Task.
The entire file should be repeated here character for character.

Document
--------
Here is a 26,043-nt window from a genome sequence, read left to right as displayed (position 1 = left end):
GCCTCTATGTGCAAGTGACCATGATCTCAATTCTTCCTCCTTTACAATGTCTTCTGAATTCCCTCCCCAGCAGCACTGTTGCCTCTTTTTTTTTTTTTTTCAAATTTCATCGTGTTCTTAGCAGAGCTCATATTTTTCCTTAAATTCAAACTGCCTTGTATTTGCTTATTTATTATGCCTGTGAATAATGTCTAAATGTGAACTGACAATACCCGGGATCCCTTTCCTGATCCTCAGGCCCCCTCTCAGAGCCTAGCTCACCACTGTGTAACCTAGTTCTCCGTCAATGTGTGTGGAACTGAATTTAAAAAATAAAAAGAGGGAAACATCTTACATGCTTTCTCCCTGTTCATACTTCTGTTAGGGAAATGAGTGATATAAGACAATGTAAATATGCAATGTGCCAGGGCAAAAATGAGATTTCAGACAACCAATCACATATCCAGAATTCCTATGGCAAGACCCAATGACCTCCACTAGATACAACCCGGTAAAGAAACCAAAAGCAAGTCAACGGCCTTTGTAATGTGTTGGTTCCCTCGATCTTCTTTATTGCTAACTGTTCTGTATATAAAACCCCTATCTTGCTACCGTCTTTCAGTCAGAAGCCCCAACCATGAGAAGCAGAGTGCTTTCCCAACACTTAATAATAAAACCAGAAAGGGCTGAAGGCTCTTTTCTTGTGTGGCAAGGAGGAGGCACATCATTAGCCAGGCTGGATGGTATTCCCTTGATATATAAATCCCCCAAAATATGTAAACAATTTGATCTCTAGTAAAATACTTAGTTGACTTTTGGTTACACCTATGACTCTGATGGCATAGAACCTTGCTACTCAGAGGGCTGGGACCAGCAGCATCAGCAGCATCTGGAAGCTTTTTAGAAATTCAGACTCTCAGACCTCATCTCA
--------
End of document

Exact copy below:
Here is a 26,043-nt window from a genome sequence, read left to right as displayed (position 1 = left end):
GCCTCTATGTGCAAGTGACCATGATCTCAATTCTTCCTCCTTTACAATGTCTTCTGAATTCCCTCCCCAGCAGCACTGTTGCCTCTTTTTTTTTTTTTTTCAAATTTCATCGTGTTCTTAGCAGAGCTCATATTTTTCCTTAAATTCAAACTGCCTTGTATTTGCTTATTTATTATGCCTGTGAATAATGTCTAAATGTGAACTGACAATACCCGGGATCCCTTTCCTGATCCTCAGGCCCCCTCTCAGAGCCTAGCTCACCACTGTGTAACCTAGTTCTCCGTCAATGTGTGTGGAACTGAATTTAAAAAATAAAAAGAGGGAAACATCTTACATGCTTTCTCCCTGTTCATACTTCTGTTAGGGAAATGAGTGATATAAGACAATGTAAATATGCAATGTGCCAGGGCAAAAATGAGATTTCAGACAACCAATCACATATCCAGAATTCCTATGGCAAGACCCAATGACCTCCACTAGATACAACCCGGTAAAGAAACCAAAAGCAAGTCAACGGCCTTTGTAATGTGTTGGTTCCCTCGATCTTCTTTATTGCTAACTGTTCTGTATATAAAACCCCTATCTTGCTACCGTCTTTCAGTCAGAAGCCCCAACCATGAGAAGCAGAGTGCTTTCCCAACACTTAATAATAAAACCAGAAAGGGCTGAAGGCTCTTTTCTTGTGTGGCAAGGAGGAGGCACATCATTAGCCAGGCTGGATGGTATTCCCTTGATATATAAATCCCCCAAAATATGTAAACAATTTGATCTCTAGTAAAATACTTAGTTGACTTTTGGTTACACCTATGACTCTGATGGCATAGAACCTTGCTACTCAGAGGGCTGGGACCAGCAGCATCAGCAGCATCTGGAAGCTTTTTAGAAATTCAGACTCTCAGACCTCATCTCA